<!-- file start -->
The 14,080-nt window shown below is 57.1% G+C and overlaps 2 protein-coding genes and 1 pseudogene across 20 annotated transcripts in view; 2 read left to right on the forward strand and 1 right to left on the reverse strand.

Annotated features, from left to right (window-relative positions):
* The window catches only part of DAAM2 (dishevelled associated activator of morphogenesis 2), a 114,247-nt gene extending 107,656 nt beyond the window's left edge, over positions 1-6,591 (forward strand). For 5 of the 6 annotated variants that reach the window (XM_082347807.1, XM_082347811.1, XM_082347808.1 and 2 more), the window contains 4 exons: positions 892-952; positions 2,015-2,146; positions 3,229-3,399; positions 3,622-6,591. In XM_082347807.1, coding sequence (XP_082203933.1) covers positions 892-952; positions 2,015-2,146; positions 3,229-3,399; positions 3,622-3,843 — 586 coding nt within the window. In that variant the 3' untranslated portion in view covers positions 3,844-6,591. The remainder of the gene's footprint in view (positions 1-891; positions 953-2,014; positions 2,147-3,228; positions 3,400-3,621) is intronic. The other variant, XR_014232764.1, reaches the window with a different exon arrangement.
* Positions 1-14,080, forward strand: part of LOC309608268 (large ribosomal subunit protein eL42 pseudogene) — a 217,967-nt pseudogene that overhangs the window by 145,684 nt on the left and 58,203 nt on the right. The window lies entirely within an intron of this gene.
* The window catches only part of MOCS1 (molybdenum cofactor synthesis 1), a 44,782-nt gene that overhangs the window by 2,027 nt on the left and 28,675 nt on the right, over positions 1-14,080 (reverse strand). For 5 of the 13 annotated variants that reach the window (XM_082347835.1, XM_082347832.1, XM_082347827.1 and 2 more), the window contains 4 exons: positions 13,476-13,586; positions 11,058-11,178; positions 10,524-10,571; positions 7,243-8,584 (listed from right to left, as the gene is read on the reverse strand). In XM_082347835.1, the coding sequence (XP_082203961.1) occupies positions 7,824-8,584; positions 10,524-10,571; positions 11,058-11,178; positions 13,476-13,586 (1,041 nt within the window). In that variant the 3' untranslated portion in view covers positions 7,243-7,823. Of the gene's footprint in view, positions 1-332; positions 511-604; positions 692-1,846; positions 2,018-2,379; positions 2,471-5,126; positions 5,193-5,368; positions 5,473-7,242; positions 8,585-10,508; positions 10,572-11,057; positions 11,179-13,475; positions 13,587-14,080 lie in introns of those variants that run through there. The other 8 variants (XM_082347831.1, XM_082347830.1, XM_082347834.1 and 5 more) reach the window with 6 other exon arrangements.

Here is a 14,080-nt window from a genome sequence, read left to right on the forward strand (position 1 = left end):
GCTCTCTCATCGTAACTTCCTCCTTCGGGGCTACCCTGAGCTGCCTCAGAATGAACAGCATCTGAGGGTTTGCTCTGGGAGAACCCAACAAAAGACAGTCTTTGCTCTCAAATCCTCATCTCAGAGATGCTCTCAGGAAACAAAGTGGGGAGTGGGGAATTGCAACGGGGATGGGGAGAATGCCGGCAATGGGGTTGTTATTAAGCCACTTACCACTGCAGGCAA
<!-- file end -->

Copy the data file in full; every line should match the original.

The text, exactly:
The 14,080-nt window shown below is 57.1% G+C and overlaps 2 protein-coding genes and 1 pseudogene across 20 annotated transcripts in view; 2 read left to right on the forward strand and 1 right to left on the reverse strand.

Annotated features, from left to right (window-relative positions):
* The window catches only part of DAAM2 (dishevelled associated activator of morphogenesis 2), a 114,247-nt gene extending 107,656 nt beyond the window's left edge, over positions 1-6,591 (forward strand). For 5 of the 6 annotated variants that reach the window (XM_082347807.1, XM_082347811.1, XM_082347808.1 and 2 more), the window contains 4 exons: positions 892-952; positions 2,015-2,146; positions 3,229-3,399; positions 3,622-6,591. In XM_082347807.1, coding sequence (XP_082203933.1) covers positions 892-952; positions 2,015-2,146; positions 3,229-3,399; positions 3,622-3,843 — 586 coding nt within the window. In that variant the 3' untranslated portion in view covers positions 3,844-6,591. The remainder of the gene's footprint in view (positions 1-891; positions 953-2,014; positions 2,147-3,228; positions 3,400-3,621) is intronic. The other variant, XR_014232764.1, reaches the window with a different exon arrangement.
* Positions 1-14,080, forward strand: part of LOC309608268 (large ribosomal subunit protein eL42 pseudogene) — a 217,967-nt pseudogene that overhangs the window by 145,684 nt on the left and 58,203 nt on the right. The window lies entirely within an intron of this gene.
* The window catches only part of MOCS1 (molybdenum cofactor synthesis 1), a 44,782-nt gene that overhangs the window by 2,027 nt on the left and 28,675 nt on the right, over positions 1-14,080 (reverse strand). For 5 of the 13 annotated variants that reach the window (XM_082347835.1, XM_082347832.1, XM_082347827.1 and 2 more), the window contains 4 exons: positions 13,476-13,586; positions 11,058-11,178; positions 10,524-10,571; positions 7,243-8,584 (listed from right to left, as the gene is read on the reverse strand). In XM_082347835.1, the coding sequence (XP_082203961.1) occupies positions 7,824-8,584; positions 10,524-10,571; positions 11,058-11,178; positions 13,476-13,586 (1,041 nt within the window). In that variant the 3' untranslated portion in view covers positions 7,243-7,823. Of the gene's footprint in view, positions 1-332; positions 511-604; positions 692-1,846; positions 2,018-2,379; positions 2,471-5,126; positions 5,193-5,368; positions 5,473-7,242; positions 8,585-10,508; positions 10,572-11,057; positions 11,179-13,475; positions 13,587-14,080 lie in introns of those variants that run through there. The other 8 variants (XM_082347831.1, XM_082347830.1, XM_082347834.1 and 5 more) reach the window with 6 other exon arrangements.

Here is a 14,080-nt window from a genome sequence, read left to right on the forward strand (position 1 = left end):
GCTCTCTCATCGTAACTTCCTCCTTCGGGGCTACCCTGAGCTGCCTCAGAATGAACAGCATCTGAGGGTTTGCTCTGGGAGAACCCAACAAAAGACAGTCTTTGCTCTCAAATCCTCATCTCAGAGATGCTCTCAGGAAACAAAGTGGGGAGTGGGGAATTGCAACGGGGATGGGGAGAATGCCGGCAATGGGGTTGTTATTAAGCCACTTACCACTGCAGGCAA